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Folk Festival

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ENTERTAINMENT
August 16, 1991 | By Anita Myette, Inquirer Staff Writer
The Philadelphia Folk Festival, the area's biggest party in the park for folk-music aficionados, returns to Old Pool Farm near Schwenksville next Friday to Aug. 25 for its 30th-birthday celebration. On tap during the three-day event will be performances by festival regulars Mike Cross, Roger Sprung, David Bromberg, Steve Forbert, Tom Paxton, Tom Rush, Richie Havens, Stephen Wade and his Band of Soloists and many others, plus, appearing for the first time together, Pete, Mike, Penny and Peggy Seeger.
ENTERTAINMENT
August 1, 1997 | By Tom Infield, INQUIRER STAFF WRITER
The Philadelphia Folk Festival, a 36-year tradition that draws thousands of folk-music-lovers each August to the Old Pool Farm near Schwenksville, will be held, as usual, the weekend before Labor Day. The three-day fete includes five major concerts, two days of workshops, a full day of folk and square dancing, a ceilidh (Celtic music mini-festival), a new-talent showcase and all sorts of craft activities for kids. The musical headliners this year are Emmylou Harris, Keb' Mo', Kate and Anna McGarrigle, Trout Fishing in America, and Rosanne Cash.
NEWS
August 18, 2006 | By Walter F. Naedele INQUIRER STAFF WRITER
The Philadelphia Folk Festival, celebrating its 45th year this weekend, has not been singing a happy song for a while. The festival has been suffering declining attendance and losing money for at least four years. After crowds flocked to celebrate its 40th anniversary in 2001, festival chairman David Baskin said, "things took a turn down and haven't quite fully recovered. " On total revenue of $1,070,376 in the fiscal year ending June 30, 2005 - the most recent year for which data is publicly available - the Philadelphia Folk Song Society reported a deficit of $158,892 to the Internal Revenue Service.
ENTERTAINMENT
September 14, 2013 | By Monica Peters, For The Inquirer
The 17th annual Korean Folk Festival for Children returns on Saturday at John Russell Field in LaMott, Cheltenham Township. From 1 to 5 p.m. enjoy culture and traditional games. Children can do rice-cake smashing, practice yoga, make masks, and have their faces painted. They can test their strength in a tug-of-war competition and play on a Korean seesaw. There will be performances and cuisine such as stir-fried rice cakes, barbecue beef, and seaweed rolls. 17th annual Korean Folk Festival for Children, 1 to 5 p.m. Saturday at John Russell Field, Penrose and Willow Avenues in the LaMott section of Cheltenham Twp. Rain date is Sept.
ENTERTAINMENT
May 13, 1994 | By Penny Jeannechild, FOR THE INQUIRER
Green tree-tips and a riot of tulips give good cause for a sigh of relief. The winter from Hades has past. Welcome above ground, Persephone. As if flora and fauna weren't enough, fairs and festivals are proliferating as well. There are lots, each with something unusual enough to pique a child's interest. Yours, too. So, out and about you go, before the heat and humidity set in. FOLK FETE. Henry Mercer could see it coming. Others tossed out their outmoded kitchenware, their antiquated farm implements.
ENTERTAINMENT
August 28, 1998 | By Fred Beckley, FOR THE INQUIRER
The thing that Jack Williams likes about playing to 20,000 people in a hayfield is the closeness of it all. "The festival provides more intimacy for a greater number of people than any venue I know of," he says. "I think the people are focused very closely on the artist and the music rather than the event or the scene. " Williams, who will play Saturday afternoon at the 37th annual Philadelphia Folk Festival at the Old Pool Farm near Schwenksville, spent 30 years laboring in various unsigned rock bands before becoming a folk artist 10 years ago. He is celebrating his 40th year without a real job. "Back in my rock days," he recalls, "I played for 20 or 30 thousand people in a stadium and I never could see the . . . faces.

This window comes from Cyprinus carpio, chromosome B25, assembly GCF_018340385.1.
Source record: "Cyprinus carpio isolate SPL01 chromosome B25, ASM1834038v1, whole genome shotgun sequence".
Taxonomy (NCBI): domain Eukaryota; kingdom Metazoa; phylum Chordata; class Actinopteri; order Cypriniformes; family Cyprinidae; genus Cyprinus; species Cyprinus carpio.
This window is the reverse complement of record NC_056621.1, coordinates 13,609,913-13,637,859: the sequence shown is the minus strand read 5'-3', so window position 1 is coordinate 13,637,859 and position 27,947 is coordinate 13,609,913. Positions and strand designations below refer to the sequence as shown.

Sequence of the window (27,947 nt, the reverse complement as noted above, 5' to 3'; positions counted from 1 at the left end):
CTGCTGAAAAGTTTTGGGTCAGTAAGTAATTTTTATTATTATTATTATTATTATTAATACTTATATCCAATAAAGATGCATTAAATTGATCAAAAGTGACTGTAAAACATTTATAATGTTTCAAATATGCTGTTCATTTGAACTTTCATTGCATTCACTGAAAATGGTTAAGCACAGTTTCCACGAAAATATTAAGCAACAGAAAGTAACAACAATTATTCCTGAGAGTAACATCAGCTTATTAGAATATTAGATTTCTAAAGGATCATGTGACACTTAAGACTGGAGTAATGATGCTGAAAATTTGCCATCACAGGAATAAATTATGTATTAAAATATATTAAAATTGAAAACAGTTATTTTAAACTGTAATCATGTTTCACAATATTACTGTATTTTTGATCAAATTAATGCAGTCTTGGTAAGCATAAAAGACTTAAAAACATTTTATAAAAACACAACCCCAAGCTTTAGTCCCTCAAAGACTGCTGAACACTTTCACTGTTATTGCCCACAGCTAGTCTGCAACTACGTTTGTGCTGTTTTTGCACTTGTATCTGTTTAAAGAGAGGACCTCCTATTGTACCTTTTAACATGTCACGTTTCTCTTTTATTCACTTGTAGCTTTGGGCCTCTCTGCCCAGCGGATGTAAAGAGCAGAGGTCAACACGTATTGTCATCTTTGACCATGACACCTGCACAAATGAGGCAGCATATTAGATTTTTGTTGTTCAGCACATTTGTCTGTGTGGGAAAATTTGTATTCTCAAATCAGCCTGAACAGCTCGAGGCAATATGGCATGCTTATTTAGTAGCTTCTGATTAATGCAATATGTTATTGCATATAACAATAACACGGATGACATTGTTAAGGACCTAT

NEWS
August 20, 2014 | BY JOHN F. MORRISON, Daily News Staff Writer morrisj@phillynews.com, 215-854-5573
THE PHILADELPHIA Folk Festival last weekend wasn't the same without Dante Bucci. Dante, who died last Wednesday, had been taking his unique way of making music to the festival since 2001. His instrument was the "hang," a kind of drum in the shape of a flying saucer, balanced on the lap and played with hands and fingers. The music Dante produced with this odd device, much of it of his own composition, was unlike anything heard from traditional instruments. Its sound is usually described as "dreamlike" and "haunting.
NEWS
August 16, 2007
N.J. seniors ask: This is property-tax relief? My husband and I live in Cape May Court House. We are both on Social Security, as are most people who live here. Our property taxes were $5,000 a year. We received a new bill after a reassessment. We now pay $10,000. I think something is very wrong, since Gov. Corzine said property taxes would be lowered. Most people have lived here since the 1950s and are retired. They can't afford to pay these taxes and cannot sell their homes.
NEWS
March 17, 1989 | By Scott Brodeur, Special to The Inquirer
Michelle Shocked got downright primitive: guitar, voice, words. Yet when working together, those three elements provided a punch strong enough to knock over the sellout crowd at the Theater of Living Arts. In the first of last night's two performances in the intimate theater, Shocked played songs from her first two albums, told stories about growing up in East Texas and exhaled some poignant political beliefs. Shocked, dressed in a turtleneck, jeans and her trademark cap, got down to business right away, playing her singles "Anchorage" and "When I Grow Up," both from Short Sharp Shocked, as the first two songs in her 90-minute show.
NEWS
April 25, 2000 | By Kate Herman, INQUIRER SUBURBAN STAFF
Volunteers will roll up their sleeves and dig into their work at the Brandywine Valley Association's Myrick Conservation Center Saturday, joining a community effort to protect and restore the area surrounding the Brandywine Creek. "Essentially, we are a nonprofit organization and we don't have a lot of staff," said Dave Johnson, land manager for the association, "so if there are people willing to come out of their own good will and help us out, it's much appreciated and very useful.